Reporters on the Job

Are We Being Watched? Photographer Alfredo Sosa and staff writer Matthew Clark interviewed several women for today's story about Cuban dissidents. But it was only after they were sitting in the humble home of a woman who lived in the countryside east of Havana did they realize the extent of the dangers she faced.

"She started to describe the assaults, including the time she was knifed as she was walking down the street. She showed us her scars, and said her attackers were thugs paid by the government," he says.

When the two arrived, a family friend was in the room. He left after they started the interview. "Since the last attack, she explained to us, there's always a friend around to serve as her protector," says Alfredo. She told them that sometimes her home is watched by Cuban government agents. After hearing that, the two decided to leave before a surveillance team showed up.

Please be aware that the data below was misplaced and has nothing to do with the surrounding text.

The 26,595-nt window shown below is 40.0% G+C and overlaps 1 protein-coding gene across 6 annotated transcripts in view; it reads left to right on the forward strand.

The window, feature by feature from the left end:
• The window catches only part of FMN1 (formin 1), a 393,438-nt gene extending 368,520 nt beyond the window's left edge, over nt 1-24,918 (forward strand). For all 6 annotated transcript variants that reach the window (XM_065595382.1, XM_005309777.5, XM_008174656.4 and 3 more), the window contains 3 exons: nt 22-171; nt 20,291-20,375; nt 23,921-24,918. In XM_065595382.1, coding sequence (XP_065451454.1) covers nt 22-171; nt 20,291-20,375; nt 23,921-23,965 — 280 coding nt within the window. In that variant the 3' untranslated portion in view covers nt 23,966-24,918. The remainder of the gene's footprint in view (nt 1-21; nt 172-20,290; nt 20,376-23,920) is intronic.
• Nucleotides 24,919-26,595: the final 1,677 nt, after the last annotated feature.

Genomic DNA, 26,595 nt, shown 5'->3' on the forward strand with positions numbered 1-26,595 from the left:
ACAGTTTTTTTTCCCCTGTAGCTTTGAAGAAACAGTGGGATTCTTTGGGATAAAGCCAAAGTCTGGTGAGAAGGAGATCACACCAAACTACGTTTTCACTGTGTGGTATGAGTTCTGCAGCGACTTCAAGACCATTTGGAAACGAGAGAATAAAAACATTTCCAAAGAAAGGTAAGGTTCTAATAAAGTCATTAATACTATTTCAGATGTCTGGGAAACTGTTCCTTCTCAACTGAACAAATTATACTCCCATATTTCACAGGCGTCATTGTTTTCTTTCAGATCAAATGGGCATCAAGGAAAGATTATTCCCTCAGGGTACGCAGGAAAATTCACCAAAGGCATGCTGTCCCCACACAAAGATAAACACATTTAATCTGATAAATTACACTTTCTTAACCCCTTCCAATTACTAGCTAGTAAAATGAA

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A Senator in Sderot: Sen. Barak Obama's visit to the Israeli town of Sderot (pronounced stay-rote) Wednesday was not open to the general public. It was held in the parking lot of the local police station. In fact, none of the places on Senator Obama's Israel and West Bank itinerary were open to the public. Media access was limited too.

But as correspondent Josh Mitnick notes, this little border town has become one of the regular stops for visiting dignitaries, along with the Holocaust Memorial. "Sderot is now the poster child for terrorist attacks," says Josh.

The backdrop for Obama's press conference? A collection of rockets fired at the town by Palestinian militants over the past eight years. "There was even a trophy case of various Russian and Iranian missiles," says Josh. The mayor presented Obama with a "I love Sderot" T-shirt. A Qassam rocket was piercing the heart on the shirt.

David Clark Scott

World editor

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